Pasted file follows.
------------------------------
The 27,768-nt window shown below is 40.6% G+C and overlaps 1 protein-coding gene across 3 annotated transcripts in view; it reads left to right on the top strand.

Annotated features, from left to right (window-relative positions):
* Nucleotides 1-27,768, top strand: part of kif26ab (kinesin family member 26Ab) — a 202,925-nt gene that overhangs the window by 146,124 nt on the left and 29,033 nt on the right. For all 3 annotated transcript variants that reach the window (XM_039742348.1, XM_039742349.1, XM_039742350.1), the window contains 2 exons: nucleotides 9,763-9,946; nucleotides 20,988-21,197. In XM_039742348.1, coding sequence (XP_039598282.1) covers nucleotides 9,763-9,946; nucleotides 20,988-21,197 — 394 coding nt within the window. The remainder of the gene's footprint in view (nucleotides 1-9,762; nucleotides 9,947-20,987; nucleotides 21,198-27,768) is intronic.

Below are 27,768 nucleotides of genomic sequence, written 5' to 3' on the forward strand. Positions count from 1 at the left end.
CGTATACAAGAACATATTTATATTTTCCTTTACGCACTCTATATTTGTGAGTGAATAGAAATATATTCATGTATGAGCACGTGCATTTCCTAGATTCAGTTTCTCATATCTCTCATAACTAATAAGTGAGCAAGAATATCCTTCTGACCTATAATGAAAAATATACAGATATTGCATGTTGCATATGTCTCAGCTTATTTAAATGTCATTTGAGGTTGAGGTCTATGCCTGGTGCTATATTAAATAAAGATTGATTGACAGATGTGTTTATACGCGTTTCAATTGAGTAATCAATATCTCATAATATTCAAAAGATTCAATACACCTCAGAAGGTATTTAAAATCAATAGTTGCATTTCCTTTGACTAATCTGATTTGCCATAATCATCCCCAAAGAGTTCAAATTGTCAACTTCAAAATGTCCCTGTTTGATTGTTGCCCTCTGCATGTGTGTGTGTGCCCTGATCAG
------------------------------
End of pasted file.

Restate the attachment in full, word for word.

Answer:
The 27,768-nt window shown below is 40.6% G+C and overlaps 1 protein-coding gene across 3 annotated transcripts in view; it reads left to right on the top strand.

Annotated features, from left to right (window-relative positions):
* Nucleotides 1-27,768, top strand: part of kif26ab (kinesin family member 26Ab) — a 202,925-nt gene that overhangs the window by 146,124 nt on the left and 29,033 nt on the right. For all 3 annotated transcript variants that reach the window (XM_039742348.1, XM_039742349.1, XM_039742350.1), the window contains 2 exons: nucleotides 9,763-9,946; nucleotides 20,988-21,197. In XM_039742348.1, coding sequence (XP_039598282.1) covers nucleotides 9,763-9,946; nucleotides 20,988-21,197 — 394 coding nt within the window. The remainder of the gene's footprint in view (nucleotides 1-9,762; nucleotides 9,947-20,987; nucleotides 21,198-27,768) is intronic.

Below are 27,768 nucleotides of genomic sequence, written 5' to 3' on the forward strand. Positions count from 1 at the left end.
CGTATACAAGAACATATTTATATTTTCCTTTACGCACTCTATATTTGTGAGTGAATAGAAATATATTCATGTATGAGCACGTGCATTTCCTAGATTCAGTTTCTCATATCTCTCATAACTAATAAGTGAGCAAGAATATCCTTCTGACCTATAATGAAAAATATACAGATATTGCATGTTGCATATGTCTCAGCTTATTTAAATGTCATTTGAGGTTGAGGTCTATGCCTGGTGCTATATTAAATAAAGATTGATTGACAGATGTGTTTATACGCGTTTCAATTGAGTAATCAATATCTCATAATATTCAAAAGATTCAATACACCTCAGAAGGTATTTAAAATCAATAGTTGCATTTCCTTTGACTAATCTGATTTGCCATAATCATCCCCAAAGAGTTCAAATTGTCAACTTCAAAATGTCCCTGTTTGATTGTTGCCCTCTGCATGTGTGTGTGTGCCCTGATCAG